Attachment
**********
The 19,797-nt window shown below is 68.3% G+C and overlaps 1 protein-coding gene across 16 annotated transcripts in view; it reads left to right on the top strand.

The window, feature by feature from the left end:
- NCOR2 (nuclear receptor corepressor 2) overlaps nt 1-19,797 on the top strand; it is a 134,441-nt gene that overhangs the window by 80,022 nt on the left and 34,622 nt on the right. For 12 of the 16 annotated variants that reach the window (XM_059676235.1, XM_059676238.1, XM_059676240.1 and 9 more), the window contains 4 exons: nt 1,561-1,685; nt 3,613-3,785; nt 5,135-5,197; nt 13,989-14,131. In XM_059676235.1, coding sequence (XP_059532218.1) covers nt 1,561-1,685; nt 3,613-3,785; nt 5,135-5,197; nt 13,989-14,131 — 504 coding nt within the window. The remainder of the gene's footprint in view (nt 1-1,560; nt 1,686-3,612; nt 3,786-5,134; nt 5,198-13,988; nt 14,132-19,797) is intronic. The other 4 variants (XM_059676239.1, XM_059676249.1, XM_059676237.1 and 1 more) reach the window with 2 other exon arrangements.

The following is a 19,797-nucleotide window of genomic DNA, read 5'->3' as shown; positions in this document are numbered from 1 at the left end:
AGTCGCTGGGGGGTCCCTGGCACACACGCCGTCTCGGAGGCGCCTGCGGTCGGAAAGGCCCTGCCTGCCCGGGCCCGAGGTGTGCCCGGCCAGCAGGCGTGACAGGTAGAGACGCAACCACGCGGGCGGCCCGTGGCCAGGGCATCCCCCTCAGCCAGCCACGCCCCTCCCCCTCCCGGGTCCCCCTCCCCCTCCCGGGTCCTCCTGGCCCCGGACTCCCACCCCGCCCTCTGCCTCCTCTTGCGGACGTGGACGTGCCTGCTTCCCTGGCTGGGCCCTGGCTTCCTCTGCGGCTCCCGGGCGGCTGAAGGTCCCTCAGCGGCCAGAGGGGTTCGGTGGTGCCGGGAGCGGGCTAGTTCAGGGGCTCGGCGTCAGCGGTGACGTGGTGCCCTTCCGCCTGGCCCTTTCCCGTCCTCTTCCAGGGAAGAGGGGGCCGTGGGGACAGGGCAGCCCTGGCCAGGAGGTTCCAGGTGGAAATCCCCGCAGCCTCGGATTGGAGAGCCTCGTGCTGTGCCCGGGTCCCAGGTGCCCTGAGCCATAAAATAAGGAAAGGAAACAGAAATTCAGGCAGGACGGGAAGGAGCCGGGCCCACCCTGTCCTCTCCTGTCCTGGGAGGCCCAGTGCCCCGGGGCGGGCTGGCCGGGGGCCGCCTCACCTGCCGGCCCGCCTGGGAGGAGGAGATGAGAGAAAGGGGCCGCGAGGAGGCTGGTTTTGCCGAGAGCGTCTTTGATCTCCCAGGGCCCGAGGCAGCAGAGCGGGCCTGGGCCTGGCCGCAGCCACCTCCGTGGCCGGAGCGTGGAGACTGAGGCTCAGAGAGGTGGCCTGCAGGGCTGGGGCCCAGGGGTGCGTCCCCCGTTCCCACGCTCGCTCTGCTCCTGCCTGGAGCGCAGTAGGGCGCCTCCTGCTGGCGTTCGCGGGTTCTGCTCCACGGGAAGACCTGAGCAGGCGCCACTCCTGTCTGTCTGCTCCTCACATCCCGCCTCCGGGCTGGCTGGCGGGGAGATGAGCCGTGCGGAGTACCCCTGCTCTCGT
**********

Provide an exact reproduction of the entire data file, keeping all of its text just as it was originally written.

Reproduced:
The 19,797-nt window shown below is 68.3% G+C and overlaps 1 protein-coding gene across 16 annotated transcripts in view; it reads left to right on the top strand.

The window, feature by feature from the left end:
- NCOR2 (nuclear receptor corepressor 2) overlaps nt 1-19,797 on the top strand; it is a 134,441-nt gene that overhangs the window by 80,022 nt on the left and 34,622 nt on the right. For 12 of the 16 annotated variants that reach the window (XM_059676235.1, XM_059676238.1, XM_059676240.1 and 9 more), the window contains 4 exons: nt 1,561-1,685; nt 3,613-3,785; nt 5,135-5,197; nt 13,989-14,131. In XM_059676235.1, coding sequence (XP_059532218.1) covers nt 1,561-1,685; nt 3,613-3,785; nt 5,135-5,197; nt 13,989-14,131 — 504 coding nt within the window. The remainder of the gene's footprint in view (nt 1-1,560; nt 1,686-3,612; nt 3,786-5,134; nt 5,198-13,988; nt 14,132-19,797) is intronic. The other 4 variants (XM_059676239.1, XM_059676249.1, XM_059676237.1 and 1 more) reach the window with 2 other exon arrangements.

The following is a 19,797-nucleotide window of genomic DNA, read 5'->3' as shown; positions in this document are numbered from 1 at the left end:
AGTCGCTGGGGGGTCCCTGGCACACACGCCGTCTCGGAGGCGCCTGCGGTCGGAAAGGCCCTGCCTGCCCGGGCCCGAGGTGTGCCCGGCCAGCAGGCGTGACAGGTAGAGACGCAACCACGCGGGCGGCCCGTGGCCAGGGCATCCCCCTCAGCCAGCCACGCCCCTCCCCCTCCCGGGTCCCCCTCCCCCTCCCGGGTCCTCCTGGCCCCGGACTCCCACCCCGCCCTCTGCCTCCTCTTGCGGACGTGGACGTGCCTGCTTCCCTGGCTGGGCCCTGGCTTCCTCTGCGGCTCCCGGGCGGCTGAAGGTCCCTCAGCGGCCAGAGGGGTTCGGTGGTGCCGGGAGCGGGCTAGTTCAGGGGCTCGGCGTCAGCGGTGACGTGGTGCCCTTCCGCCTGGCCCTTTCCCGTCCTCTTCCAGGGAAGAGGGGGCCGTGGGGACAGGGCAGCCCTGGCCAGGAGGTTCCAGGTGGAAATCCCCGCAGCCTCGGATTGGAGAGCCTCGTGCTGTGCCCGGGTCCCAGGTGCCCTGAGCCATAAAATAAGGAAAGGAAACAGAAATTCAGGCAGGACGGGAAGGAGCCGGGCCCACCCTGTCCTCTCCTGTCCTGGGAGGCCCAGTGCCCCGGGGCGGGCTGGCCGGGGGCCGCCTCACCTGCCGGCCCGCCTGGGAGGAGGAGATGAGAGAAAGGGGCCGCGAGGAGGCTGGTTTTGCCGAGAGCGTCTTTGATCTCCCAGGGCCCGAGGCAGCAGAGCGGGCCTGGGCCTGGCCGCAGCCACCTCCGTGGCCGGAGCGTGGAGACTGAGGCTCAGAGAGGTGGCCTGCAGGGCTGGGGCCCAGGGGTGCGTCCCCCGTTCCCACGCTCGCTCTGCTCCTGCCTGGAGCGCAGTAGGGCGCCTCCTGCTGGCGTTCGCGGGTTCTGCTCCACGGGAAGACCTGAGCAGGCGCCACTCCTGTCTGTCTGCTCCTCACATCCCGCCTCCGGGCTGGCTGGCGGGGAGATGAGCCGTGCGGAGTACCCCTGCTCTCGT